EKCO Factory Rutherglen
The EKCO factory, Rutherglen, was first established during World War II, to the east of Glasgow.
In 1940, following the evacuation from Dunkirk, the company's location in Southend was seen as being in the front line at a time when imminent invasion was seen as a serious possibility, and the order was given to disperse manufacturing away from the area.
The company was provided with a Government built war factory, and lay in the area between Riverford Road and Duchess Road in Farme Cross, Rutherglen, which has since been developed for housing and is now the Farme Castle Estate.
EKCO was a British electronics company involved mainly in the manufacture of radio and television sets from 1924. The EKCO company name was formed from the founders' original name of Eric Kirkham Cole.
The company grew on the back of a battery eliminator, which was a significant product at the time as it allowed listeners to operate their radio sets directly from the mains electricity supply rather than batteries which, at the time, were expensive. Rechargeable types, accumulators, could be used, but these were messy and dangerous, being wet with battery acid, and a shock hazard as they had to supply in the order of 90 volts DC for the valve-based circuitry. The company built on its success by moving to the manufacture of mains powered radios, and then Bakelite (the first plastic made from synthetic components), used instead of wood for their cabinets, which became a trademark of the company's products.
World War II
With the start of World War II in 1939, EKCO production switched to meet military requirements, and the company became heavily involved in the development of production standard Air Interception (AI) radar, and Anti-Surface Vessel (ASV) radar, for use by aircraft which carried out sea patrols, which led to the opening of a shadow factory at Malmesbury. It was also a major producer of tank radios. The Southend site was within easy reach of German bombers, and concerns over this threat to production resulted in the production of specialised radar and military radio equipment being dispersed to Malmesbury and other new shadow factories at Aylesbury, Woking and Rutherglen, with the head offices moving to Aston Clinton in Buckinghamshire. Plastics and lamp production remained at Southend, where products such as prefabricated bomber wiring looms (for the Lancaster), radar valves, plastic practice bombs, and gun-flash simulators were also manufactured.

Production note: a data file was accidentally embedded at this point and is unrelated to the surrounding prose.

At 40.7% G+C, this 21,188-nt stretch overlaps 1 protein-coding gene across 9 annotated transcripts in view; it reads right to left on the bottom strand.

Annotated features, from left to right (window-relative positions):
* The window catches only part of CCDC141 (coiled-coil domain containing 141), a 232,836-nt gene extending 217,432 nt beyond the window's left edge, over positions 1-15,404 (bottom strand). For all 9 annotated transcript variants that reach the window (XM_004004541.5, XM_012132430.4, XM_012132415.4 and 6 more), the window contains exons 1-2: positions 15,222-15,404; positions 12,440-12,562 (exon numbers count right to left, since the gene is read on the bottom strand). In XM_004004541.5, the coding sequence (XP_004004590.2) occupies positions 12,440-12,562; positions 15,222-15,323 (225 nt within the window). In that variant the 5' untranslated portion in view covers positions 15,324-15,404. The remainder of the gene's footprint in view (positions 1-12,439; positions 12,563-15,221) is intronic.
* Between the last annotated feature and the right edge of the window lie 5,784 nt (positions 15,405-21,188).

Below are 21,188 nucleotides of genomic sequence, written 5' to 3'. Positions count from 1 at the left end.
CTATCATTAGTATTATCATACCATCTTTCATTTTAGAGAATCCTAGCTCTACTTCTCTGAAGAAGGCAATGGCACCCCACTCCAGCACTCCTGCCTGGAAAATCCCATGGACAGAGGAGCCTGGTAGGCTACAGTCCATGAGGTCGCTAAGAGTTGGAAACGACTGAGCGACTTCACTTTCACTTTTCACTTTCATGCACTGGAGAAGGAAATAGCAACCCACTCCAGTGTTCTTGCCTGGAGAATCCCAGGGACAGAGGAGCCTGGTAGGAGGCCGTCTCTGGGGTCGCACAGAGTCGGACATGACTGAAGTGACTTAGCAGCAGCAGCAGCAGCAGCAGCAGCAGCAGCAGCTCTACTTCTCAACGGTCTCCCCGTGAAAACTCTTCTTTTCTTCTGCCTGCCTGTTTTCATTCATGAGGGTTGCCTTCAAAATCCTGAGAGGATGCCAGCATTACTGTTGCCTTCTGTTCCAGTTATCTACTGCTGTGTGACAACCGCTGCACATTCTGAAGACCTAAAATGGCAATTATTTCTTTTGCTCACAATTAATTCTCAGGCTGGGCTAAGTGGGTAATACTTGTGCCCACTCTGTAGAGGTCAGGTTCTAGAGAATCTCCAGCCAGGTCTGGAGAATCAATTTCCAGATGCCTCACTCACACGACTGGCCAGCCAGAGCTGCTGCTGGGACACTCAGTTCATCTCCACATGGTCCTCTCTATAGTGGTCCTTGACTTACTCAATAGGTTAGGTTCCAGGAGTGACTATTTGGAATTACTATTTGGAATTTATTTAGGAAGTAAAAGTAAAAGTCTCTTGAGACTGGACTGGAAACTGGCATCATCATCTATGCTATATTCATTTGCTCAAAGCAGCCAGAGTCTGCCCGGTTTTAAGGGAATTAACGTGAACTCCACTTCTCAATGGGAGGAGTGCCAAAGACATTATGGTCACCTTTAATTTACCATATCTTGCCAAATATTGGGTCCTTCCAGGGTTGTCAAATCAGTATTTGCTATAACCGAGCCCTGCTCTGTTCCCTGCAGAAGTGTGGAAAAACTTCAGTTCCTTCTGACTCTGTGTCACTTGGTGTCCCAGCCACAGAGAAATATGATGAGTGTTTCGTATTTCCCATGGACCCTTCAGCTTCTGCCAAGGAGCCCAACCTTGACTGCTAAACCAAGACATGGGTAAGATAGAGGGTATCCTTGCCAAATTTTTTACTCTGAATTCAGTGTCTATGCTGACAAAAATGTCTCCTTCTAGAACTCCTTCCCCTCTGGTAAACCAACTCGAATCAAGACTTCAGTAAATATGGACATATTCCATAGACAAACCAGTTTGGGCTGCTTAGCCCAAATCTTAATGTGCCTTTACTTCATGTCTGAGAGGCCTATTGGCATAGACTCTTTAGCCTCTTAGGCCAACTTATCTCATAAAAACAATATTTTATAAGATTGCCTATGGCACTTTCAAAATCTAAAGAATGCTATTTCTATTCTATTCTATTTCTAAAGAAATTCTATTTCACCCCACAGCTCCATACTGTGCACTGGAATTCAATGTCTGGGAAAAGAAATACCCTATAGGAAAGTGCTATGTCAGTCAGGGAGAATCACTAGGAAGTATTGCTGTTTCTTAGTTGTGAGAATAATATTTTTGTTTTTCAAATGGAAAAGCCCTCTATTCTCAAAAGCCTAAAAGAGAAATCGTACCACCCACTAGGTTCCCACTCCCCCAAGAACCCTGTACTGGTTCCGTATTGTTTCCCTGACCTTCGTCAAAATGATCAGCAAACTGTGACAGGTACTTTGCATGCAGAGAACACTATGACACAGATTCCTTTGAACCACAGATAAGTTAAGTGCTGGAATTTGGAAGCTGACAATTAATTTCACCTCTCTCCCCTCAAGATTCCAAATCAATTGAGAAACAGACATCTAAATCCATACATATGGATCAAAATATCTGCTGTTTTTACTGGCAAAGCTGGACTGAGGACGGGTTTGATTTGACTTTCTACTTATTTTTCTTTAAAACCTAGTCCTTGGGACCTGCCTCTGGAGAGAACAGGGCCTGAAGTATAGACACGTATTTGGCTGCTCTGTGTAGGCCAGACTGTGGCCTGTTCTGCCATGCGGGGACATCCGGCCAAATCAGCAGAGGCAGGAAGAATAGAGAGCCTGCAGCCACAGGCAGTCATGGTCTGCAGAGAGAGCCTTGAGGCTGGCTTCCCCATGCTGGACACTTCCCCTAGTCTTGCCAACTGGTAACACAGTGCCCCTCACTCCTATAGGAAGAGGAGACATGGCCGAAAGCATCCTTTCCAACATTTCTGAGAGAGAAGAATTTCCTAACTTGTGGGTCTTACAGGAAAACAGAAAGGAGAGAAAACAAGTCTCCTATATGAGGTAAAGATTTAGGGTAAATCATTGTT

In the years after the war, historians discovered that the EKCO works had indeed been targeted by the Luftwaffe, but no raid was ever mounted.
After the war, the company returned to radio and television production, later adding car radio sets, and purchasing the Ferranti brand, and Dynatron business. By 1973, EKCO had been absorbed into a conglomerate, and most of its output was sold under the Pye brand, eventually leading to the EKCO brand being dropped.
Plans provided by the EKCO historian, and attributed to 1947, show a purpose built factory designed for EKCO, but did not contain a location diagram. Comparison with local aerial views showed that the new factory lay to the southwest of the wartime factory, and that the building lay between Cambuslang Road and Farmeloan road.
The factory building was most recently used by the Monogram company, manufacturers of pillows and bedding, but was finally closed c. 2007. The building was then targeted by vandals and arsonists, and planning permission was granted for its demolition and replacement by housing. Demolition began at the end of January 2009, and by mid-February, only the façade remained, with the site being cleared by June.
EKCO records archived
In July 2009, historic documents relating to the EKCO company were donated to Southend-on-Sea Borough Council:
Unique photos and rare documents about the late Eric Cole and his famous Southend EKCO factory have just been presented to Southend-on-Sea Borough Council.
At a grand family reunion, Mr Cole’s relatives handed over these historic records to the Council’s Executive Councillor for Adult Social Care, Health and Housing, Councillor Mark Flewitt, as the representative of the Cabinet.
Councillor Flewitt says: “We are very grateful indeed for these precious documents, pictures and other details demonstrating the EKCO factory’s very special place in Southend’s heritage. The contribution made by Eric Kirkham Cole cannot be underestimated, as the innovation of EKCO not only made its mark on Southend, but also world history.
“We will be cataloguing these rare items and adding to our EKCO display at Southend Central Museum”.
The late Mr Cole’s son, Derek, says: “My father always regarded EKCO as a collective achievement by the citizens of the Borough of Southend.
“The early Southend workforce put the Borough in the forefront of progress. In 1930 my father announced that everybody would get a week's paid holiday, an unheard of innovation.
“He himself surely regarded as his greatest achievement his contribution to the defeat of Hitler. A highly skilled workforce fanned out from Southend across the country, to Malmesbury, Aylesbury, Woking and Rutherglen, to produce the most vital war equipment.
“My father celebrated the EKCO 25th Anniversary by building the new Clubhouse, still a great asset in the Borough.”
Demolition January 2009
Cleared June 2009
- Ekco Electronics Retrieved August 10, 2010.
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